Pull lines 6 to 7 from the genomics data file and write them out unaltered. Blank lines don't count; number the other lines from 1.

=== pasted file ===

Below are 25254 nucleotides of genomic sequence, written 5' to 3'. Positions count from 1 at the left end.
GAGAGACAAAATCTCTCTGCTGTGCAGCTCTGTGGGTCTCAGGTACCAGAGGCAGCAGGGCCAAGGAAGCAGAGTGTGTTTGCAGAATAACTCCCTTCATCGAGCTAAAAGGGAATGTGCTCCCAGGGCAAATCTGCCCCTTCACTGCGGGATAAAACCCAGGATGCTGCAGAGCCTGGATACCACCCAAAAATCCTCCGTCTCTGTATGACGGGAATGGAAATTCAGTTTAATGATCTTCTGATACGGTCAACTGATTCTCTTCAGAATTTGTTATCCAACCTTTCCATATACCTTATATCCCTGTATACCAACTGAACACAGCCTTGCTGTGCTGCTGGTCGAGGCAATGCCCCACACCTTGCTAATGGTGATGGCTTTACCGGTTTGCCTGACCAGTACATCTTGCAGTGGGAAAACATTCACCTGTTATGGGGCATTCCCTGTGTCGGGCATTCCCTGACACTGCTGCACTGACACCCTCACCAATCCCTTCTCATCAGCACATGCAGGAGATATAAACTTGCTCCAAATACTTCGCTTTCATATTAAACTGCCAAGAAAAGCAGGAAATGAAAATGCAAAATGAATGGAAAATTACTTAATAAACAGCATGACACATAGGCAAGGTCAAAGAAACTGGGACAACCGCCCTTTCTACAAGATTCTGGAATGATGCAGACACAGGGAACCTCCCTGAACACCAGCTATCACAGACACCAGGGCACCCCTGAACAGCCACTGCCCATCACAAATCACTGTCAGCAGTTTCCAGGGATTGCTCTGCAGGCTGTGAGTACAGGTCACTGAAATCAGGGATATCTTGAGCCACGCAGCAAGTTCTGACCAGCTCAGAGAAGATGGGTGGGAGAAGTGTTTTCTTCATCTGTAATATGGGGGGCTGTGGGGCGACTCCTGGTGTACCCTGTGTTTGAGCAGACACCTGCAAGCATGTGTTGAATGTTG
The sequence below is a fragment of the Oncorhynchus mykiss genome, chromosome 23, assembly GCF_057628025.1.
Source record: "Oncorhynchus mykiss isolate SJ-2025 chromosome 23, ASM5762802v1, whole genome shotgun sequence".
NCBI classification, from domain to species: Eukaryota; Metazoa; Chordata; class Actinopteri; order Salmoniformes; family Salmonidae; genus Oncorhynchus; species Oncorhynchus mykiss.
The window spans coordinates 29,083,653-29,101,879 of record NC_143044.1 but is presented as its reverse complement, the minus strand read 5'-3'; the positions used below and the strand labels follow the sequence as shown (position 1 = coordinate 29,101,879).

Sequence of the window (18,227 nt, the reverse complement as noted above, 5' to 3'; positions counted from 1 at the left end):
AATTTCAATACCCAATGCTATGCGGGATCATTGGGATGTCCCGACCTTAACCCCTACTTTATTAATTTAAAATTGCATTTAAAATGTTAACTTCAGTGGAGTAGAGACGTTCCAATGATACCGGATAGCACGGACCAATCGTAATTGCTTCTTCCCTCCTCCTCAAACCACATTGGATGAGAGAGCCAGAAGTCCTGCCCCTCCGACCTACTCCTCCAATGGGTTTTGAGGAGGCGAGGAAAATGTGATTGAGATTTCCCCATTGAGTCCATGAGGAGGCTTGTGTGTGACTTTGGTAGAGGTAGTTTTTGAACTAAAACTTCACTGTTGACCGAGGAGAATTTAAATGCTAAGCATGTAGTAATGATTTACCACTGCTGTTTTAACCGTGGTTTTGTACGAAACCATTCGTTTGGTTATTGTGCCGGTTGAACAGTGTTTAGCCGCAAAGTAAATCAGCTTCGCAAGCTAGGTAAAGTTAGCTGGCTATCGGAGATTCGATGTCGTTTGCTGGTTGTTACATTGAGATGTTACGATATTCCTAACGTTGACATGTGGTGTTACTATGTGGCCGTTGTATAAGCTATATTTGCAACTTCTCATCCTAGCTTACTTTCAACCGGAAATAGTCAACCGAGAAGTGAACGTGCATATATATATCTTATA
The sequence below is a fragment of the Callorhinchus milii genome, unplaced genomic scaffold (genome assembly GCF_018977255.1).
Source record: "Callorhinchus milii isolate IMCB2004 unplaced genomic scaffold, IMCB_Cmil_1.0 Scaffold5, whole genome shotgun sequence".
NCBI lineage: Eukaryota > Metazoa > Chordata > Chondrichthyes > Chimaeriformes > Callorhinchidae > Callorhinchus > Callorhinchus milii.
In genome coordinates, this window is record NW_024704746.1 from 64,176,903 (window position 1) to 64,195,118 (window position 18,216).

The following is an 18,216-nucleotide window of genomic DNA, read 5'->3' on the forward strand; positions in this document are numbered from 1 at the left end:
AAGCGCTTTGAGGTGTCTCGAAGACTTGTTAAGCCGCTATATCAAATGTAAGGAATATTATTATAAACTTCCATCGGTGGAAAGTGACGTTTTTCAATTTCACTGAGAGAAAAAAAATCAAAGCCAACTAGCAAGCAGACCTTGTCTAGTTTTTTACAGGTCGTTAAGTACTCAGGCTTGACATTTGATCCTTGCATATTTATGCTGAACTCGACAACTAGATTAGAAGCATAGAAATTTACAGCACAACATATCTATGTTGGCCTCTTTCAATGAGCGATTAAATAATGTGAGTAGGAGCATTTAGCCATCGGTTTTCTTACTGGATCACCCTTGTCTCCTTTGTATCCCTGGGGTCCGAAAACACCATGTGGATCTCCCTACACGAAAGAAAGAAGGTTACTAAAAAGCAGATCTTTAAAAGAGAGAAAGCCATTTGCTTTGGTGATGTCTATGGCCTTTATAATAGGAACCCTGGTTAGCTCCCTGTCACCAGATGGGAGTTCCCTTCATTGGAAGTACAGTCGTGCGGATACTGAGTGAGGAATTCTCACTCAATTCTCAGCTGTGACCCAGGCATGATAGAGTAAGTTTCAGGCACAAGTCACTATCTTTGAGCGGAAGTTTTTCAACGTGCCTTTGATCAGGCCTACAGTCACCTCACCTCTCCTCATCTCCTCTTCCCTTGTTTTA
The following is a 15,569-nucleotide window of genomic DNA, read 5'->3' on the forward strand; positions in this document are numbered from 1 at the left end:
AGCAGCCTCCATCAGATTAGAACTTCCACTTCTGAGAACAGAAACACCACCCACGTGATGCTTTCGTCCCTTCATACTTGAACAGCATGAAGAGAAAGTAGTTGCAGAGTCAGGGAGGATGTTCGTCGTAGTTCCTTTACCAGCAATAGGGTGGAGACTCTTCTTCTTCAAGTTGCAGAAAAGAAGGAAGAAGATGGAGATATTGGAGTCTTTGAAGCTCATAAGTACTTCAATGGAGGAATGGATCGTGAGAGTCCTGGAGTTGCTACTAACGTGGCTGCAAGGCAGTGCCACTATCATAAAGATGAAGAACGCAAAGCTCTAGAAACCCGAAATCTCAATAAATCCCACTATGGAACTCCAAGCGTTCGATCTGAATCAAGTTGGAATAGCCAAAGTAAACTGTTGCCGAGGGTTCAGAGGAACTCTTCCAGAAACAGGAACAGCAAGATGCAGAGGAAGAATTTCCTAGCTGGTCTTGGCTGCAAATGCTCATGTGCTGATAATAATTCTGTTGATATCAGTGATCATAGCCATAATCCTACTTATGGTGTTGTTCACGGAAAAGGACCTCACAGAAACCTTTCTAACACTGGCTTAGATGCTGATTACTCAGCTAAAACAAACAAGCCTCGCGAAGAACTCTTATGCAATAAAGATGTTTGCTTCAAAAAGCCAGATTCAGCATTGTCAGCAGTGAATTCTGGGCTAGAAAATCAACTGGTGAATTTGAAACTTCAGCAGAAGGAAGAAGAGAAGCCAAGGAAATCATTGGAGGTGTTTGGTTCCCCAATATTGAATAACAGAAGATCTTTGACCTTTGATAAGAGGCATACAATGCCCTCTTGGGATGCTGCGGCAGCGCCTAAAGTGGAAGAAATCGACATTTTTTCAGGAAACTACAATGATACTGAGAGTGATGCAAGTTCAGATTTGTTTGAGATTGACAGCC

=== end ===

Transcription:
The window spans coordinates 29,083,653-29,101,879 of record NC_143044.1 but is presented as its reverse complement, the minus strand read 5'-3'; the positions used below and the strand labels follow the sequence as shown (position 1 = coordinate 29,101,879).

Sequence of the window (18,227 nt, the reverse complement as noted above, 5' to 3'; positions counted from 1 at the left end):